Interiors: Steve Arnold, Mindhunter

InteriorsMehruss Jon Ahi and Armen Karaoghlanian
January 19, 2018
Interiors

The television show, Mindhunter, created by Joe Penhall and executive produced and directed by David Fincher, is one of the most visually distinctive shows and for good reason. David Fincher’s filmography has become something that we aren’t used to seeing. From the Cinematography to the Production Design, Fincher has achieved a level of mastery that other films and television shows do not seem to have.

Based primarily in Pittsburgh, Pennsylvania, the show depicts incredible locations and interior spaces, such as a variety of interrogation rooms that are both visually stunning and exceptionally detailed.

In an exclusive interview with Interiors, we spoke with Steve Arnold, who is the Production Designer for Mindhunter. The images are property of Steve Arnold and his team.

Read the full interview

Interiors. Dwight's House

Advertisements

Interview with Alec Gillis and Tom Woodruff, Jr. of Studio ADI

JM Prater
January 15, 2018
Perfect Organism: The Alien Saga Podcast

As Alien fans, we’ve become used to change. Different directors; different scripts; different planets; different eras; different timelines; even different film studios. With everything so constantly in flux, it’s easy to forget that Alec Gillis and Tom Woodruff, Jr. have been there since nearly the very beginning. From their pioneering work on Aliens, to the foundation of the legendary Amalgamated Dynamics, Inc., Gillis and Woodruff have been at the vanguard of the effects industry for more than three decades.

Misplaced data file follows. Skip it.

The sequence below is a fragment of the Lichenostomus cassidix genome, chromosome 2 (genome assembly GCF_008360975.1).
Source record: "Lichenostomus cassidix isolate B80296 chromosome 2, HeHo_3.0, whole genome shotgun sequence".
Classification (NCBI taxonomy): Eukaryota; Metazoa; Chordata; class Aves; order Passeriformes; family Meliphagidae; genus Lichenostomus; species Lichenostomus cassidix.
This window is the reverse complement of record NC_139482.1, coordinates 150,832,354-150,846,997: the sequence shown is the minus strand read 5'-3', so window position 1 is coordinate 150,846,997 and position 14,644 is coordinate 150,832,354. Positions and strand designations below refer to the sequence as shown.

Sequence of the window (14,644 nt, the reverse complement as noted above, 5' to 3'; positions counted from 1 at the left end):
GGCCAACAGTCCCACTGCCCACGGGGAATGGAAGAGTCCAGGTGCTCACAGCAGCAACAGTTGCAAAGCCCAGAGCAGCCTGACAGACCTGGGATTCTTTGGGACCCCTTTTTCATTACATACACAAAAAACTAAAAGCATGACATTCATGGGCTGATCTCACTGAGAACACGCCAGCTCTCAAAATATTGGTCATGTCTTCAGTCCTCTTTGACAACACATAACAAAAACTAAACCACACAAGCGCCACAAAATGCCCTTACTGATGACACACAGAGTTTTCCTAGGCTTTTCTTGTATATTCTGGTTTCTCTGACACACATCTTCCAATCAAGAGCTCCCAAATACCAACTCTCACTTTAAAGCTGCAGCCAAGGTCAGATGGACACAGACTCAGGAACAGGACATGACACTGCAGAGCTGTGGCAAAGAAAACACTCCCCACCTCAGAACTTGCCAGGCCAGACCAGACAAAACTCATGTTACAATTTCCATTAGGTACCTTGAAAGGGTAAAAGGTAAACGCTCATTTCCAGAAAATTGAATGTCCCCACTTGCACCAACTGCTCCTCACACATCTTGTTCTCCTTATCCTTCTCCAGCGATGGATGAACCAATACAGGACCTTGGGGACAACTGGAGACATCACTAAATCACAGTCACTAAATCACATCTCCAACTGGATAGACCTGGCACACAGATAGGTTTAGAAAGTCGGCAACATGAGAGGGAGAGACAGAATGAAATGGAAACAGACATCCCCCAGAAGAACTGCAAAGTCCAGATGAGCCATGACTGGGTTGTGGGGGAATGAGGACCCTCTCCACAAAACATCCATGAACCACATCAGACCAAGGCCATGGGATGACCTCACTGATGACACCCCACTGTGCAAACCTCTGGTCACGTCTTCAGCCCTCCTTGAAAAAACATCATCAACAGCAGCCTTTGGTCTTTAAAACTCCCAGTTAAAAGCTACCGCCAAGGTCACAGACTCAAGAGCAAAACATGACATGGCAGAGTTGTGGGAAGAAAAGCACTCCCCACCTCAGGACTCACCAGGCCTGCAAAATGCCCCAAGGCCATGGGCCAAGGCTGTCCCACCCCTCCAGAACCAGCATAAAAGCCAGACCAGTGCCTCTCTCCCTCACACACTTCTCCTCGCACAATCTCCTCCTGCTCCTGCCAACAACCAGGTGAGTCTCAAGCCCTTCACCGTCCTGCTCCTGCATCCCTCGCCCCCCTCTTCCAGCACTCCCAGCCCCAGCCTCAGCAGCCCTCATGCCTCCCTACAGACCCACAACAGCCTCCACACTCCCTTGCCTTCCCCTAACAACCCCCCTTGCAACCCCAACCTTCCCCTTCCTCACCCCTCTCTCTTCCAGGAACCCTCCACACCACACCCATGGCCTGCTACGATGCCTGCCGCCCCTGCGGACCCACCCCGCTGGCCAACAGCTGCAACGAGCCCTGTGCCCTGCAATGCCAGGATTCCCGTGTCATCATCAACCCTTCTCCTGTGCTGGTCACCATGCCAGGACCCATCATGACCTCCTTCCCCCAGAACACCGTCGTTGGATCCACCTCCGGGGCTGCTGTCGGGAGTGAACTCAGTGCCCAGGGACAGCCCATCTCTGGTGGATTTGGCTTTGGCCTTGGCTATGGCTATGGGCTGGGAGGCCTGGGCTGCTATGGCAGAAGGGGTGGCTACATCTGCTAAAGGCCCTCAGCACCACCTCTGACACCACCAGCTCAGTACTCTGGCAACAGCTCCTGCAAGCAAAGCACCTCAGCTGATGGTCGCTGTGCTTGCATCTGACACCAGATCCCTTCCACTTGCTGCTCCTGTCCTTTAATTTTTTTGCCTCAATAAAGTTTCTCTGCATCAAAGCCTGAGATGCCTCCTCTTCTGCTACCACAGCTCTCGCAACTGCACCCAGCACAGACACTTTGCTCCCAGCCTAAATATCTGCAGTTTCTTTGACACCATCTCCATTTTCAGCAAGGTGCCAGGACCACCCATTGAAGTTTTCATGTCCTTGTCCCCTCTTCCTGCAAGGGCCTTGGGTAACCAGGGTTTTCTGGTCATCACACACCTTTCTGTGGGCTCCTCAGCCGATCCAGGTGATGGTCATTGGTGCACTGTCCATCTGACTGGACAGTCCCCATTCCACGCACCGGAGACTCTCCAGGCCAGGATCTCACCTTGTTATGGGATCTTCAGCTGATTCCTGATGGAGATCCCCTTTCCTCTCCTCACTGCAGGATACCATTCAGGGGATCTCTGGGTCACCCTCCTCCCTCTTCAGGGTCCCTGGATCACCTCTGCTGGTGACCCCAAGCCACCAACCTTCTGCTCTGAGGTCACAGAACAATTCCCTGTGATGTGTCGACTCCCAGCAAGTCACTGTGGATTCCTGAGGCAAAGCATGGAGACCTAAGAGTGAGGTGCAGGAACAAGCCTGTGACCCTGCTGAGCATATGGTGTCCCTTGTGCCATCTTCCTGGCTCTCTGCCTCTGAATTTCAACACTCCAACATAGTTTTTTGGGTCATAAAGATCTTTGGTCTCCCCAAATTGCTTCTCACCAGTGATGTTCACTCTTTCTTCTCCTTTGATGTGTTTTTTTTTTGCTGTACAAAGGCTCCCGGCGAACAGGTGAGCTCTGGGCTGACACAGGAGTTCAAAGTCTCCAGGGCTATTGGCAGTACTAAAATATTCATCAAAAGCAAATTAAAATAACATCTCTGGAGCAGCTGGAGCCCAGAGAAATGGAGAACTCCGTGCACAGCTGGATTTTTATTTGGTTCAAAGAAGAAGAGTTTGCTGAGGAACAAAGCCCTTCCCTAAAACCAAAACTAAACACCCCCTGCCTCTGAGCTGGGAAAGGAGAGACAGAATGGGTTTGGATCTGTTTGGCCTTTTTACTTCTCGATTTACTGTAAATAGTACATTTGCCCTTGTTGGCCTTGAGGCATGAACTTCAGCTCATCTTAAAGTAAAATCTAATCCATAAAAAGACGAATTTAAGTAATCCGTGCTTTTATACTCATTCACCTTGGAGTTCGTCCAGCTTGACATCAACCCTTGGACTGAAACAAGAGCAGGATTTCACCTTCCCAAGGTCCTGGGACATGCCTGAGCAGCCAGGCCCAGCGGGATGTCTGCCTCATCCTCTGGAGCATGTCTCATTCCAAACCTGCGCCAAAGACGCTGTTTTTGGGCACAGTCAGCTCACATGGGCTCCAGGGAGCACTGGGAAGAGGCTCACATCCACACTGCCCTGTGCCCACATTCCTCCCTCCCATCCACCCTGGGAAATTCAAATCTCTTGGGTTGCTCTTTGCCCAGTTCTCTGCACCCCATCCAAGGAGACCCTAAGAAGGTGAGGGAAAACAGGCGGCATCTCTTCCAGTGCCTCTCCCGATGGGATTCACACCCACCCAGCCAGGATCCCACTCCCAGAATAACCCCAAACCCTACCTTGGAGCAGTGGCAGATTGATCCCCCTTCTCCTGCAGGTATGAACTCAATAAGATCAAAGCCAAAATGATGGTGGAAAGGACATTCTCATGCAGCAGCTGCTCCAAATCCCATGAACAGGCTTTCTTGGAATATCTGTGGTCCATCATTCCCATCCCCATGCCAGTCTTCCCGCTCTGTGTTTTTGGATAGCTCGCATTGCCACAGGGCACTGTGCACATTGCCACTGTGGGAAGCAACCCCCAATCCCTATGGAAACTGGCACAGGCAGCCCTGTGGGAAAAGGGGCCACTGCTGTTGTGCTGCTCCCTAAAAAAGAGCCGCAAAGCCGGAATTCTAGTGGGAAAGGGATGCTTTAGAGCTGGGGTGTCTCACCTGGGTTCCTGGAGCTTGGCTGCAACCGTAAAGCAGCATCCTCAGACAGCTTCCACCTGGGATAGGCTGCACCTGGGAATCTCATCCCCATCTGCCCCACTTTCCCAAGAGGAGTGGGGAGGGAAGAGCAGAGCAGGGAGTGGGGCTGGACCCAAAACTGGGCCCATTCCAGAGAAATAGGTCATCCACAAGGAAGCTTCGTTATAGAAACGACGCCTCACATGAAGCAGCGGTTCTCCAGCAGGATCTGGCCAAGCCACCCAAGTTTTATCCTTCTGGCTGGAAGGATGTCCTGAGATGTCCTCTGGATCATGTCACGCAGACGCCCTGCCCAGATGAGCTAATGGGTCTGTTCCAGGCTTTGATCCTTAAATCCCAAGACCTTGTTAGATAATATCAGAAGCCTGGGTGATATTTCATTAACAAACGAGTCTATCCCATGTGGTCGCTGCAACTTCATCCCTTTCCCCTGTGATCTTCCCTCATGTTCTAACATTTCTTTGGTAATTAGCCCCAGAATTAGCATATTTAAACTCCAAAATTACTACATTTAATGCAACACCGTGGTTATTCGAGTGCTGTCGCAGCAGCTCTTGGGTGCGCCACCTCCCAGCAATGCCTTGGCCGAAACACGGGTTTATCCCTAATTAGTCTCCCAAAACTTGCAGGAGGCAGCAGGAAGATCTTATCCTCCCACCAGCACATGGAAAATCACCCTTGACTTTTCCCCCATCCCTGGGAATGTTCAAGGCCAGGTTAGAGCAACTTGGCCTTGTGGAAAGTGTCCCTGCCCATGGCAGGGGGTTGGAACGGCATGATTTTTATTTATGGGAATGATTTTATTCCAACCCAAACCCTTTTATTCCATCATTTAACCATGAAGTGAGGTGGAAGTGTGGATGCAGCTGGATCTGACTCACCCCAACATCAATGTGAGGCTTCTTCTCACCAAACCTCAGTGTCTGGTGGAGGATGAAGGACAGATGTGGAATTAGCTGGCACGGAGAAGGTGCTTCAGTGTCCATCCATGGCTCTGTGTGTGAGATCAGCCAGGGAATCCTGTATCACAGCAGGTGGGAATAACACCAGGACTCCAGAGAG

In this exclusive, unprecedented interview, our very own JM Prater visited Gillis and Woodruff at Studio ADI in Hollywood for a sit-down conversation about their love for the Alien Saga, their relationships with the fans, and much, much more.

Listen to the full interview (01:18:40)

Interview with Jason Hill

Daniel Schweiger
January 4, 2018
Film Music Magazine